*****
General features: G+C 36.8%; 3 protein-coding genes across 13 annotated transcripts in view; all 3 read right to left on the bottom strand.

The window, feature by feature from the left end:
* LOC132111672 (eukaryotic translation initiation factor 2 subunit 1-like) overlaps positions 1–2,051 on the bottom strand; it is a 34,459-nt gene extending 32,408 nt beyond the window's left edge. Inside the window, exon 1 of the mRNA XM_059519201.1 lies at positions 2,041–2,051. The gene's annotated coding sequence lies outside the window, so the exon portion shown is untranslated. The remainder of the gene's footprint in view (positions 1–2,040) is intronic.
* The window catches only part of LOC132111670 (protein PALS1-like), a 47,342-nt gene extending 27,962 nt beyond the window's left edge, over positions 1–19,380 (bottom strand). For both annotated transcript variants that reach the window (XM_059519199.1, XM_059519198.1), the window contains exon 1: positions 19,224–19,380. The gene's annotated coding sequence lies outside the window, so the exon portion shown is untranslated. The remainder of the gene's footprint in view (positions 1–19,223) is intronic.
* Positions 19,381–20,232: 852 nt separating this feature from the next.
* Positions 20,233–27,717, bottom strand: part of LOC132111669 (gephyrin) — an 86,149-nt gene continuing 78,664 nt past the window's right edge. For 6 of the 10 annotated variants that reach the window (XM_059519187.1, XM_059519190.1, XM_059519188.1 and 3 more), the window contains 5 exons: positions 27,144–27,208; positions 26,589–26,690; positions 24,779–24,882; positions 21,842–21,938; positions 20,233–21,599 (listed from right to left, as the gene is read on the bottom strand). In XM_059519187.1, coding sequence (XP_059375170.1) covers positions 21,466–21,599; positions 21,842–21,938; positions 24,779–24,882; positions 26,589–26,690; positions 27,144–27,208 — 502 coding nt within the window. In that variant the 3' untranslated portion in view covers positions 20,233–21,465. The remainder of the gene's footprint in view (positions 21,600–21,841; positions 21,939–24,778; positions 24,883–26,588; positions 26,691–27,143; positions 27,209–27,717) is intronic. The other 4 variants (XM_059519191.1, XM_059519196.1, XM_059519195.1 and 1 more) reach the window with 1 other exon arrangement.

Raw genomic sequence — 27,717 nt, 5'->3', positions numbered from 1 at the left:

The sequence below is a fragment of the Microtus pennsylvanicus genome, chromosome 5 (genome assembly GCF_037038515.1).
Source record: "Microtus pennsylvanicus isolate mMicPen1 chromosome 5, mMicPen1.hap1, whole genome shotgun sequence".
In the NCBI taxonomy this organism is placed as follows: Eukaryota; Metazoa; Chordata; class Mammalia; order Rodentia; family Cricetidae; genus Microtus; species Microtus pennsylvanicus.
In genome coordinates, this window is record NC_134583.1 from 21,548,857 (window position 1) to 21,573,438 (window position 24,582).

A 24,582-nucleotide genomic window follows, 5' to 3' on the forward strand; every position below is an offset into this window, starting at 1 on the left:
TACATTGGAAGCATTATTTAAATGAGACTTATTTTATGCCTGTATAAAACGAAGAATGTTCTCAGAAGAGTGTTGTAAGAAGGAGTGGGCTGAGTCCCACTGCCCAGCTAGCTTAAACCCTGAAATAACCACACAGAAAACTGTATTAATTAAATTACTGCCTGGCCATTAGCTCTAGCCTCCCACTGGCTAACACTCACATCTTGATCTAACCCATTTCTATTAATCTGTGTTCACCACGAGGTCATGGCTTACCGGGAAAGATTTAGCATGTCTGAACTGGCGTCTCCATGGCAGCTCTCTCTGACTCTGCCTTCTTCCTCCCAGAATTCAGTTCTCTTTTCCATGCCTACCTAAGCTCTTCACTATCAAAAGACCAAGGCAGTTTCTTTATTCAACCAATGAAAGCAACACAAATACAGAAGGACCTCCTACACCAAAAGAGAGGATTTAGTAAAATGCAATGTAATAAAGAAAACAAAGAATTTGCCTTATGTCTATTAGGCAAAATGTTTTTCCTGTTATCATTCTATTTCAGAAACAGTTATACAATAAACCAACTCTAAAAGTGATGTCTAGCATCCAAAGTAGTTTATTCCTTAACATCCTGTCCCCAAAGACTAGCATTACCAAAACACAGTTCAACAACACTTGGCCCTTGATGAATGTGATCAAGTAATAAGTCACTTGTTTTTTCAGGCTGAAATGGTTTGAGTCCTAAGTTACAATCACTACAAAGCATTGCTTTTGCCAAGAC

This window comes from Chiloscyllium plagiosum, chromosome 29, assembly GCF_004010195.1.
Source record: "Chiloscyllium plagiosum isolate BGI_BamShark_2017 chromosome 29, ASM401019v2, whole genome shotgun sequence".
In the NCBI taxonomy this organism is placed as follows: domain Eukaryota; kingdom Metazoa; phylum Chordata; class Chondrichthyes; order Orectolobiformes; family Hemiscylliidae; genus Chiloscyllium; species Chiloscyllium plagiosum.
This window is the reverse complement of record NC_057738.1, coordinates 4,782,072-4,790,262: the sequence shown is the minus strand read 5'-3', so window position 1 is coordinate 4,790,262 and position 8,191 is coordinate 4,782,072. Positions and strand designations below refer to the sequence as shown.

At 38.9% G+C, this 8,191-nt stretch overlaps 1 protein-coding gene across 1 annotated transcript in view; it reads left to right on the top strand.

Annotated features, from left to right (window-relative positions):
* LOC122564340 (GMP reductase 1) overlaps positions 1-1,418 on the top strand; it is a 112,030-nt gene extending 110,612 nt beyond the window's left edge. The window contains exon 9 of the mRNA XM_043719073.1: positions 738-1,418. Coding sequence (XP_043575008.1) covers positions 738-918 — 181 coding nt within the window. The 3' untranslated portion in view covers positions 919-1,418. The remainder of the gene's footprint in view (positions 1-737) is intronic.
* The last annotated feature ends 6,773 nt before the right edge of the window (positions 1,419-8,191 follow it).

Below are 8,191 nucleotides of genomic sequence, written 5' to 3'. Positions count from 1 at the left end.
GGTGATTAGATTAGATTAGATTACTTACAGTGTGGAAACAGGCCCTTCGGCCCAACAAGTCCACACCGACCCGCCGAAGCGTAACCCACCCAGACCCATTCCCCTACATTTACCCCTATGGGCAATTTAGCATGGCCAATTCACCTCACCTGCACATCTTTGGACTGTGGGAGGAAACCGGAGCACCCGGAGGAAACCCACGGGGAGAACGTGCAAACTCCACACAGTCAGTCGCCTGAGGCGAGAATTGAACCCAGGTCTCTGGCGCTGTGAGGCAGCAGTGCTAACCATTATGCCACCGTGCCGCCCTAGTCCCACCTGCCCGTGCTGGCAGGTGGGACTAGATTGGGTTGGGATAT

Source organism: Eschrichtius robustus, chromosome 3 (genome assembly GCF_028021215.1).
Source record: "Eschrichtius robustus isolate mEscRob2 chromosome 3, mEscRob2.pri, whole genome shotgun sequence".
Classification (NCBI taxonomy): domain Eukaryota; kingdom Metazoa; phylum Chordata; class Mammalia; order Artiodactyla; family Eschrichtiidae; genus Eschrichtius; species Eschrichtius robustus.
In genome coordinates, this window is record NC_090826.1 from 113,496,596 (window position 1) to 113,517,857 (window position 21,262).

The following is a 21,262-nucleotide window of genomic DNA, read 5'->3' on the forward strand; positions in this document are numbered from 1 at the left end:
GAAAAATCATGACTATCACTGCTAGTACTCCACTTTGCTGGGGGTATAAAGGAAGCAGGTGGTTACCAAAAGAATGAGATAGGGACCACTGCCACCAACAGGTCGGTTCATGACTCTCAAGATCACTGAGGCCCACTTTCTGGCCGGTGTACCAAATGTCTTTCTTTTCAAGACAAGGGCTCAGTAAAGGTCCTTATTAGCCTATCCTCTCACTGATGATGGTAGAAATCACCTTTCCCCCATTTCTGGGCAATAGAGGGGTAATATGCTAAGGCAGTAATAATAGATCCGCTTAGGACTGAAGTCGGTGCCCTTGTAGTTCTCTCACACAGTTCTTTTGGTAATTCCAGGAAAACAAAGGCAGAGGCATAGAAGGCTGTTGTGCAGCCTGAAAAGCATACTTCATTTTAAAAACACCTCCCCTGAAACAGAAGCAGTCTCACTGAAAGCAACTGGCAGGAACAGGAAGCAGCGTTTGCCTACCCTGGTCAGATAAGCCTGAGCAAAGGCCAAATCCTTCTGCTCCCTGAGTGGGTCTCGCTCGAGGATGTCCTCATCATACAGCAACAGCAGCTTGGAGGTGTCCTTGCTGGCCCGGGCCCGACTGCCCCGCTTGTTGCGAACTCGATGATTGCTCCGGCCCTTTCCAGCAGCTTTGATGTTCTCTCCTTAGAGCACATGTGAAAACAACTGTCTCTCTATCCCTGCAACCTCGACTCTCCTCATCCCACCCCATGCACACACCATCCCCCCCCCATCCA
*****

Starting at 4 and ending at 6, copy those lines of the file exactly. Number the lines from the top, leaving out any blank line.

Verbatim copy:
* The window catches only part of LOC132111670 (protein PALS1-like), a 47,342-nt gene extending 27,962 nt beyond the window's left edge, over positions 1–19,380 (bottom strand). For both annotated transcript variants that reach the window (XM_059519199.1, XM_059519198.1), the window contains exon 1: positions 19,224–19,380. The gene's annotated coding sequence lies outside the window, so the exon portion shown is untranslated. The remainder of the gene's footprint in view (positions 1–19,223) is intronic.
* Positions 19,381–20,232: 852 nt separating this feature from the next.
* Positions 20,233–27,717, bottom strand: part of LOC132111669 (gephyrin) — an 86,149-nt gene continuing 78,664 nt past the window's right edge. For 6 of the 10 annotated variants that reach the window (XM_059519187.1, XM_059519190.1, XM_059519188.1 and 3 more), the window contains 5 exons: positions 27,144–27,208; positions 26,589–26,690; positions 24,779–24,882; positions 21,842–21,938; positions 20,233–21,599 (listed from right to left, as the gene is read on the bottom strand). In XM_059519187.1, coding sequence (XP_059375170.1) covers positions 21,466–21,599; positions 21,842–21,938; positions 24,779–24,882; positions 26,589–26,690; positions 27,144–27,208 — 502 coding nt within the window. In that variant the 3' untranslated portion in view covers positions 20,233–21,465. The remainder of the gene's footprint in view (positions 21,600–21,841; positions 21,939–24,778; positions 24,883–26,588; positions 26,691–27,143; positions 27,209–27,717) is intronic. The other 4 variants (XM_059519191.1, XM_059519196.1, XM_059519195.1 and 1 more) reach the window with 1 other exon arrangement.